Merck & Company, the second-largest drugmaker in the U.S., recently reported higher-than-anticipated sales of diabetes drugs during the first quarter, as companies like Takeda Pharmaceutical continue to face Actos lawsuits.
According to Bloomberg, Merck's net income rose 67 percent from the previous year, while revenue increased 1.3 percent. The Whitehouse Station, New Jersey-based company was boosted significantly by higher sales of its Januvia and Janumet diabetes medications. Analysts believe Merck's drugs in development will be key to its turnaround.
"Merck is emerging from a challenging 2011," Tony Butler, an analyst with Barclays Capital Inc., said in a research report. "The stock has been on a path of recovery since last November, but this has been more correlated with the dividend increase and flow into the pharma sector as a whole than a restoration of sentiment around Merck’s innovation core."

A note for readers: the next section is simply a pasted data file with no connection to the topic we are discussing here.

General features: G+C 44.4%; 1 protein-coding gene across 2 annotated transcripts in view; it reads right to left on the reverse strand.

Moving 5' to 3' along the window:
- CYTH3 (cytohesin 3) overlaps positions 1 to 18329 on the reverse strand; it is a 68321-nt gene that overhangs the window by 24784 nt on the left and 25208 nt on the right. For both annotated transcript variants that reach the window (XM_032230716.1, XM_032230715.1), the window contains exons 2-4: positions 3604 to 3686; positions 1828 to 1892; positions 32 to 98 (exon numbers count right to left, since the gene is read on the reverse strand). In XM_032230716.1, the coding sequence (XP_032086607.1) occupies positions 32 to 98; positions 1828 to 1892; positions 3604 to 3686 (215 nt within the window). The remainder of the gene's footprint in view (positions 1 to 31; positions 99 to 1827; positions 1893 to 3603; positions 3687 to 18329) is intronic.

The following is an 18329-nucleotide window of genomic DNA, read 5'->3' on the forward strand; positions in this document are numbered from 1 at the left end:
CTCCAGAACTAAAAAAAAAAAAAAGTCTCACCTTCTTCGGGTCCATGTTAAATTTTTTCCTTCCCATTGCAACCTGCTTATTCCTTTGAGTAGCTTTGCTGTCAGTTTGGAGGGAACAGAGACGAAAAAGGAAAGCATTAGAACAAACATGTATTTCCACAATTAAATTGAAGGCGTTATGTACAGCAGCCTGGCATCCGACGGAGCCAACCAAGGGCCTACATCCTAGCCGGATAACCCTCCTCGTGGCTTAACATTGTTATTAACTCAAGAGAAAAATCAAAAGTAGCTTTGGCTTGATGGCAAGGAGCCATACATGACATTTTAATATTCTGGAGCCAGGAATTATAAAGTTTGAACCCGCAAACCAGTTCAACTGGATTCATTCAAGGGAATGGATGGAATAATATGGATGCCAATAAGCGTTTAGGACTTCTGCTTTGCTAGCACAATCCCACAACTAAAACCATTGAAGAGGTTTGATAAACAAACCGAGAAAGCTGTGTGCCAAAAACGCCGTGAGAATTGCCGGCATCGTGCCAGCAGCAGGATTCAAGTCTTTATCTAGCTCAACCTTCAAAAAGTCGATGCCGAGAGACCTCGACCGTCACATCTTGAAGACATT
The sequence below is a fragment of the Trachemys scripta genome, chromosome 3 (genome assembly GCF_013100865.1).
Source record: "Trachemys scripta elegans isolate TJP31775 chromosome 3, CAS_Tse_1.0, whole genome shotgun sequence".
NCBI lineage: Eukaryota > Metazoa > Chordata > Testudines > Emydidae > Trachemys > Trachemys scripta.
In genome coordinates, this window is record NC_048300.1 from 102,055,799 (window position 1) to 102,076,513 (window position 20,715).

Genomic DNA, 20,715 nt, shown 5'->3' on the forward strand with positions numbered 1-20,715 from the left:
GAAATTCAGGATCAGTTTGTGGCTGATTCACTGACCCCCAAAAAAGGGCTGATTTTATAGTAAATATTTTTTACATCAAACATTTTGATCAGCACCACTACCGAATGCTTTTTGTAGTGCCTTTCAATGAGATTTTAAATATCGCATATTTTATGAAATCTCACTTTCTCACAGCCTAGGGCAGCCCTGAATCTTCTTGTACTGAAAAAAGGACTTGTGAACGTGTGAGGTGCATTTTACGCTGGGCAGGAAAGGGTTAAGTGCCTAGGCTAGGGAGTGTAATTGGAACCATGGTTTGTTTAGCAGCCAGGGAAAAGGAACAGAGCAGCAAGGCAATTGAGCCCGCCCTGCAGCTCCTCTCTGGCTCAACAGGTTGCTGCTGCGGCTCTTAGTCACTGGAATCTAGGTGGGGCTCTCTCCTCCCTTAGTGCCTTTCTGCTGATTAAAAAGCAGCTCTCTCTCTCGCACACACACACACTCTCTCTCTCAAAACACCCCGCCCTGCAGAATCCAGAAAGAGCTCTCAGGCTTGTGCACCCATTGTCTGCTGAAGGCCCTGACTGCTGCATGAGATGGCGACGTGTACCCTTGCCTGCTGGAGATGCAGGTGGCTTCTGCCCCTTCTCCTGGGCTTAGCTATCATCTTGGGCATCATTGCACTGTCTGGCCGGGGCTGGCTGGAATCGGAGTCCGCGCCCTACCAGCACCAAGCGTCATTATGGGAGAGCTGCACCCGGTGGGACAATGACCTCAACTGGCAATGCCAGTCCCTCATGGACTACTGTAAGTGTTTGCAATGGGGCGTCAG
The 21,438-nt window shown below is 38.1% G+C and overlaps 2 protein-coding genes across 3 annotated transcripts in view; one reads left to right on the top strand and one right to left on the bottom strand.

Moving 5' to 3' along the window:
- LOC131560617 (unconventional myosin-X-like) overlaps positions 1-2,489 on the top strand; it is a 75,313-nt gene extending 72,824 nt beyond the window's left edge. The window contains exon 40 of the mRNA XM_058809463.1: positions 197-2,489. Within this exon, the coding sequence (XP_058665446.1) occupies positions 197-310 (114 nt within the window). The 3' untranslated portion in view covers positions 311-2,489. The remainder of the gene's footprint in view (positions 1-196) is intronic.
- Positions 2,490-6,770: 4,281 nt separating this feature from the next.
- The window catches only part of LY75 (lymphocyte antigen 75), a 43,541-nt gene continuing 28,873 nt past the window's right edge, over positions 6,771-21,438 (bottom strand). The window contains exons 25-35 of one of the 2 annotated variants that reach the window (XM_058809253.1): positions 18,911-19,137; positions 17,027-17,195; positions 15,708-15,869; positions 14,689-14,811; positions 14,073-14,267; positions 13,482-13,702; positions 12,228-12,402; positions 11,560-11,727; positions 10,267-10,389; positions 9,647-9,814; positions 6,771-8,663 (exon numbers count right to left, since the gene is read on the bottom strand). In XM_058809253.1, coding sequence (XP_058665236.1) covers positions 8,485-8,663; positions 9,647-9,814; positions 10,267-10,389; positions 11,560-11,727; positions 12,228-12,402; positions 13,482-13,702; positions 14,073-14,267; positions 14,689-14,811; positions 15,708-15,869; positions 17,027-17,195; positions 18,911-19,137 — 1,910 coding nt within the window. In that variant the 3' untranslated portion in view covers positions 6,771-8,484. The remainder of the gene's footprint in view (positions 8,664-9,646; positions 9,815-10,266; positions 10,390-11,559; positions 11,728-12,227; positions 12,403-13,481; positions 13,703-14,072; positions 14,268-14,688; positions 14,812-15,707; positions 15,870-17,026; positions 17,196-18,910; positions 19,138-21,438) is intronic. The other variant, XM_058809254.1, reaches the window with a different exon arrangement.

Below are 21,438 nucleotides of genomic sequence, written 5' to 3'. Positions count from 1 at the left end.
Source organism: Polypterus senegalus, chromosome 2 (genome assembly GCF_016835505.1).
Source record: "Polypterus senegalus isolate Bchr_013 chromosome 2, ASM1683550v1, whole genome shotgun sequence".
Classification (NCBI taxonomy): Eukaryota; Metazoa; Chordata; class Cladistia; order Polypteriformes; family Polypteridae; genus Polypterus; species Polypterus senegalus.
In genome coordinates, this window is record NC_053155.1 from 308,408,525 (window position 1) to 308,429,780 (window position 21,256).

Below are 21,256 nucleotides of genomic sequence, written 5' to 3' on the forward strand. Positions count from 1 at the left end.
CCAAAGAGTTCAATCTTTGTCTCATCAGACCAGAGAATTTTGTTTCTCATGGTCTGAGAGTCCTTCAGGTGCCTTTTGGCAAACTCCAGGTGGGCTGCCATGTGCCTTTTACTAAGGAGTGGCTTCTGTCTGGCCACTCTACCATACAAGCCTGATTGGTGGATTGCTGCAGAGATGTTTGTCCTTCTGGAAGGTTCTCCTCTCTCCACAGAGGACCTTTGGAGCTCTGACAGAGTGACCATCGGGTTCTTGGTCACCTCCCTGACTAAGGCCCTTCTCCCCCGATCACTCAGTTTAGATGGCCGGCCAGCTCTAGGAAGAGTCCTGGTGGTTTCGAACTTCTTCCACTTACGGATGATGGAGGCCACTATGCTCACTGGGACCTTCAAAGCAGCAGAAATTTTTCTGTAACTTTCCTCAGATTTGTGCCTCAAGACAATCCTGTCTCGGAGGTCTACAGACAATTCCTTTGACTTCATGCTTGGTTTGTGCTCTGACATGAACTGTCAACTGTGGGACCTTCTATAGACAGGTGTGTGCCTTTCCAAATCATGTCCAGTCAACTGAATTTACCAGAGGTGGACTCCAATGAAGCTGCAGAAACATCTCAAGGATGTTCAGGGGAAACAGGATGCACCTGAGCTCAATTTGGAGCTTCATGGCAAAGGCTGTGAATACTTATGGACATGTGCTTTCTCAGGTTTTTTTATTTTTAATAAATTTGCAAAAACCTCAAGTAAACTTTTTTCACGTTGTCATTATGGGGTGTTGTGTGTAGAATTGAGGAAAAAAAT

In terms of its diabetes drug market specifically, Merck saw sales of Januvia rise 24 percent during the first quarter, while Janumet revenue climbed 29 percent. Januvia's sales sit at $919 million while Janumet's are $392 million, according to Bloomberg.
Merck's diabetes drugs are trending in the opposite direction of Japan-based Takeda Pharmaceutical's Actos, a treatment for type 2 diabetes. Actos, which was once seen as a safer alternative to GlaxoSmithKline's Avandia due to the latter's association with heart disease, has been linked in various studies to an increased risk of bladder cancer.
As a result of this association, both the U.S. Food and Drug Administration and the European Medicines Agency (EMA) called for Actos warnings to be updated. The medication has since been suspended in France and heavily restricted in Germany, while doctors all over are beginning to scale back their prescriptions of the drug.
With the link to bladder cancer, Actos has taken a significant sales hit, which has negatively impacted Takeda's finances. The company, which has announced a significant number of job cuts, also recently failed to win approval for a new diabetes drug from the FDA, according to multiple reports.
In addition to bladder cancer, Actos has also been linked to macular edema, an eye disease counted as one of the leading causes of blindness among working adults.